Angling history has the potential to bring many different things to many different people, and in all cases, it's importance should not be underestimated. Examples include the ability to gauge the quality (or otherwise) of what's available today by comparison to what has gone before; to monitor and make sense of change, and to learn lessons from the many mistakes of the recent past. On top of which, it also makes absolute sense to record all aspects of angling with any historical value or context just for the sake of it, straight from the horses mouth, before yet another opportunity passes us all by. And when you do; when you spend time looking at developments, and when you've spent time fishing with a foot in two different millennia, you start to realise that actually, despite all the hype and packaging, very little is genuinely new on the angling scene other than less quality fish at sea to target, and more quality fish in freshwater due to a combination of work done on water quality improvement by my old employer the Environment Agency, plus improved fish rearing techniques.
It amuses me at times to see how the wheel of many manufacturing and even consumer industries repeatedly turns full circle, with people who are not old enough to remember whatever the product is from last time around, thinking they have something new. Packets of salt in potato crisps followed by ready salted, then back to the optional bags is one typical example. Pop music is another. And on the angling scene, we see all sorts of trace making innovations which are really little more than variations on a few basic time honoured themes taught to me by people who in all likelihood were taught them by the their predecessors. But, cynically speaking I suppose, it gives angling journalists, myself included, something to write about. That said, not everything is recycled. Some things are actually new, and where that has been the case, I've tried to the best of my endeavours, though sometimes unfortunately too late, to capture this information first hand. John Rawle for example explaining the development and value of uptide fishing, Ron Greer on the subject of Ferox Trout, and Ian Heaps discussing the transition from rod to pole fishing on the coarse match scene back in the 1970's. The late Bill Pashby talking about his days on the oars of a rowing boat dropped from a mother ship to catch giant Bluefin Tuna off Scarborough is another classic example.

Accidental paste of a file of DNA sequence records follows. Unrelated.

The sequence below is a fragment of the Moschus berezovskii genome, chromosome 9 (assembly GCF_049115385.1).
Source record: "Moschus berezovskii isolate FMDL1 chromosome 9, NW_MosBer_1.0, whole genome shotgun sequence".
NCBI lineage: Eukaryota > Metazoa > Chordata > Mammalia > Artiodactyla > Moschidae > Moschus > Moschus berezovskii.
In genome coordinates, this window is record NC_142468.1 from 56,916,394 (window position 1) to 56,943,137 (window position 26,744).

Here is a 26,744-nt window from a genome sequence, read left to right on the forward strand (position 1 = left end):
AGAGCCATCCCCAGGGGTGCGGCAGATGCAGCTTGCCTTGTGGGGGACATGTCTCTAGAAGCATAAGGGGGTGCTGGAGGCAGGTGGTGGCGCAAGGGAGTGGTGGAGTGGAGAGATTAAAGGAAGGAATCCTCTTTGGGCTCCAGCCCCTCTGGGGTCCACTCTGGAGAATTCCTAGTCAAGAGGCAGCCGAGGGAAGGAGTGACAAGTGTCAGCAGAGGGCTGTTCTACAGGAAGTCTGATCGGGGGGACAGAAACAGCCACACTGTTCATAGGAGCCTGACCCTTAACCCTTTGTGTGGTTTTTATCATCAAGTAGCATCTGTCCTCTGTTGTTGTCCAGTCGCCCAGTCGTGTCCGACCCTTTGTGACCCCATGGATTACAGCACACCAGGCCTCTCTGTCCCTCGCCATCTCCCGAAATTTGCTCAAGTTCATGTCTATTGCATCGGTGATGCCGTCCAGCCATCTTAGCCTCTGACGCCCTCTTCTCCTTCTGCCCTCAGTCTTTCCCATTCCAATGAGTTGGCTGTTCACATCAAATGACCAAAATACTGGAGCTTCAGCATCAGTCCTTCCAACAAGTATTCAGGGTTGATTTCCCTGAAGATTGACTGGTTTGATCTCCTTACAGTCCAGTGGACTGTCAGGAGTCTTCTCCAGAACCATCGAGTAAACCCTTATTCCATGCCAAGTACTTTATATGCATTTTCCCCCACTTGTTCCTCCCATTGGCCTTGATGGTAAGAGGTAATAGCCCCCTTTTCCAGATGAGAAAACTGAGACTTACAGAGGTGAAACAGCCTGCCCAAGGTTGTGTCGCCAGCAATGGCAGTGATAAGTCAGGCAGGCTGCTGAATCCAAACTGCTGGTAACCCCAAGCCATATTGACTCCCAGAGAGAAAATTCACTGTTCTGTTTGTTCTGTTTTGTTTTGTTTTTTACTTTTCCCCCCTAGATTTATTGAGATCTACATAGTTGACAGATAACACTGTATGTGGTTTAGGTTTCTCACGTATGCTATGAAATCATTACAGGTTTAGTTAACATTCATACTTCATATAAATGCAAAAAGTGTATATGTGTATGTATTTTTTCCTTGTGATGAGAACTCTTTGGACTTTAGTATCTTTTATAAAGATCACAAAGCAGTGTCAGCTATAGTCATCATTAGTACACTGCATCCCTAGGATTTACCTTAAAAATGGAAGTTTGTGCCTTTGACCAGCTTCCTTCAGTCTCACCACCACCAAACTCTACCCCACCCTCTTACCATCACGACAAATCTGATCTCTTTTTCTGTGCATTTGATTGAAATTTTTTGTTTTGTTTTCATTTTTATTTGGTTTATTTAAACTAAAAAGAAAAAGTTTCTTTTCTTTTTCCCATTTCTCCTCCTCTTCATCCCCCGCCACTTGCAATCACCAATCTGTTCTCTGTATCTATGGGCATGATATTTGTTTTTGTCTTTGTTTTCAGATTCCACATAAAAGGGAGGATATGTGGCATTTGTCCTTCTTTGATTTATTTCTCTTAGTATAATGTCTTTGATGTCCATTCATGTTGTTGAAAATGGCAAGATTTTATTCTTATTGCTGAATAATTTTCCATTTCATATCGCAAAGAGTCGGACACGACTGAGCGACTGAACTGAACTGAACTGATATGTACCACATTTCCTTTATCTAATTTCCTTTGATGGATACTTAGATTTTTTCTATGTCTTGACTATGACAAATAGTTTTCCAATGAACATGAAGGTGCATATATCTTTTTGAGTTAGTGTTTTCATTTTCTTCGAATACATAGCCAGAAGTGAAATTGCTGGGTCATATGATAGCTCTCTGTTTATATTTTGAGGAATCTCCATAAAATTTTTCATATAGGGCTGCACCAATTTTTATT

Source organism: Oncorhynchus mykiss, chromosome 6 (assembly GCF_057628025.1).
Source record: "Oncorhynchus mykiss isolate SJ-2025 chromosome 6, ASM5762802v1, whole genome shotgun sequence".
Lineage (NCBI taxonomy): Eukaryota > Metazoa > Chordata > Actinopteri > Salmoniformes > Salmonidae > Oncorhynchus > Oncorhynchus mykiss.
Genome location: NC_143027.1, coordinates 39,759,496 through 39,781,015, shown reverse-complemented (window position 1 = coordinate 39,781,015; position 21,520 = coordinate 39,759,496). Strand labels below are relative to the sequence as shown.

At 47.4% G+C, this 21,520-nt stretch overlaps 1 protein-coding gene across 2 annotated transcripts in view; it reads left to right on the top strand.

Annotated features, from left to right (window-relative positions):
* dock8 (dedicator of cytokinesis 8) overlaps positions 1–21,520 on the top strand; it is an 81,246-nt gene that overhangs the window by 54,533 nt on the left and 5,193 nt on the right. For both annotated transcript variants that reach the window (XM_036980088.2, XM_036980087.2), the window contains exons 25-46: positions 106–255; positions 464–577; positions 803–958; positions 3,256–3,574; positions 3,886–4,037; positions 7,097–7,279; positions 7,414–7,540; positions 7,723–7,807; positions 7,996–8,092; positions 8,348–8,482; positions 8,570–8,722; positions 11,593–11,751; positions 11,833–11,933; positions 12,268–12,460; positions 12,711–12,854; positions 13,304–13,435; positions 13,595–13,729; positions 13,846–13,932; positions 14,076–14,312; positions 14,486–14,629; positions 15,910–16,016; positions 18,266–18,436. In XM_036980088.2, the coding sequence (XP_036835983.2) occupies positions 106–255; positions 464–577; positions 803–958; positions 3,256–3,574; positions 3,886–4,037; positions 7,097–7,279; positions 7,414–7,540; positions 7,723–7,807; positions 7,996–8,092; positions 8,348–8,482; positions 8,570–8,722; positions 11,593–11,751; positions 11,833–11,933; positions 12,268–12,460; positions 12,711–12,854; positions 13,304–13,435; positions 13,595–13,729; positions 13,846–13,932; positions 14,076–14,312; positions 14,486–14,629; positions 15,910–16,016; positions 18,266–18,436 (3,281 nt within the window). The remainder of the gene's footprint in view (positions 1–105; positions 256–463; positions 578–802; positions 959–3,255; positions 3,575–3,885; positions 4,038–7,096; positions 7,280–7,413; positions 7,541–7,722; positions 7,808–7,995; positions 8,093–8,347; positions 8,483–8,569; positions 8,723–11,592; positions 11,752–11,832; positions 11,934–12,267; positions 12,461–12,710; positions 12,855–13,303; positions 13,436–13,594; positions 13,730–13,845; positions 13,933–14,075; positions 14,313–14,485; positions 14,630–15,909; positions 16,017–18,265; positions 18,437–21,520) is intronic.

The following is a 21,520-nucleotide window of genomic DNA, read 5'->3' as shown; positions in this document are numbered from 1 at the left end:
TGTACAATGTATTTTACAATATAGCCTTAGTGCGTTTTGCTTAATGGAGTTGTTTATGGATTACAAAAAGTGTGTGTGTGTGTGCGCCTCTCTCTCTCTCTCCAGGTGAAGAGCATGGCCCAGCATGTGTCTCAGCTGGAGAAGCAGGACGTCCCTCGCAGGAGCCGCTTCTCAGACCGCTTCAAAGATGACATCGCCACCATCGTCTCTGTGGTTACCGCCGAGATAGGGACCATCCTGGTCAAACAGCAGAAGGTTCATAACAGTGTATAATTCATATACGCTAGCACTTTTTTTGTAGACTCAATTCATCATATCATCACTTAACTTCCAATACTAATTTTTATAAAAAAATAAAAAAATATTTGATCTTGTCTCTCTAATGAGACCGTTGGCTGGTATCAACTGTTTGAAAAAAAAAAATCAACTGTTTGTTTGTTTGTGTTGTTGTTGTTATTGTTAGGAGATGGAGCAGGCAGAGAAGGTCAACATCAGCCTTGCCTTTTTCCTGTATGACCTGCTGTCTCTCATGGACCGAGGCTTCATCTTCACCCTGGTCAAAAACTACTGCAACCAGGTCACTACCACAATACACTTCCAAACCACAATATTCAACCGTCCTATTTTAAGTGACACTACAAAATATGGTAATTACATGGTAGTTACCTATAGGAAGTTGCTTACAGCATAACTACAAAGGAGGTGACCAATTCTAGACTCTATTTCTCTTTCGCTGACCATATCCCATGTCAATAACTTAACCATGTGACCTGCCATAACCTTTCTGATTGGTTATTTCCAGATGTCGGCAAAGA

History has always and will always be recorded in one form or another. The difference now is that with so much access to cheap portable video, sound, and still photographic recording equipment, all of which can be found even in mobile phones these days, plus the means to both archive and make it all readily available on the Internet, there is absolutely no justification whatsoever not to record stuff. The only problem is that while most people would probably agree, there is a great tendency always to leave it to someone else, which ultimately means that much of it is still going to be missed. But not all of it, which is where this section of the website comes in. Everything contained within this folder can be found under different folder headings elsewhere. What I've done here is simply pull all the historical material together, as I've also done with the Scientific material, into a single archive, speaking of which, ALL of this material is archived externally too. All the historically important podcasts have gone to the National Sound Archive in London, and where applicable, to any regional archives, of which there are many. Much of the video footage has also been copied to national as well as regional archives, and everything on the entire Fishing Films & Facts website has been copied to Angling Heritage which is a charitable repository for all aspects of angling history which should be supported. Its website can be found at www.anglingheritage.org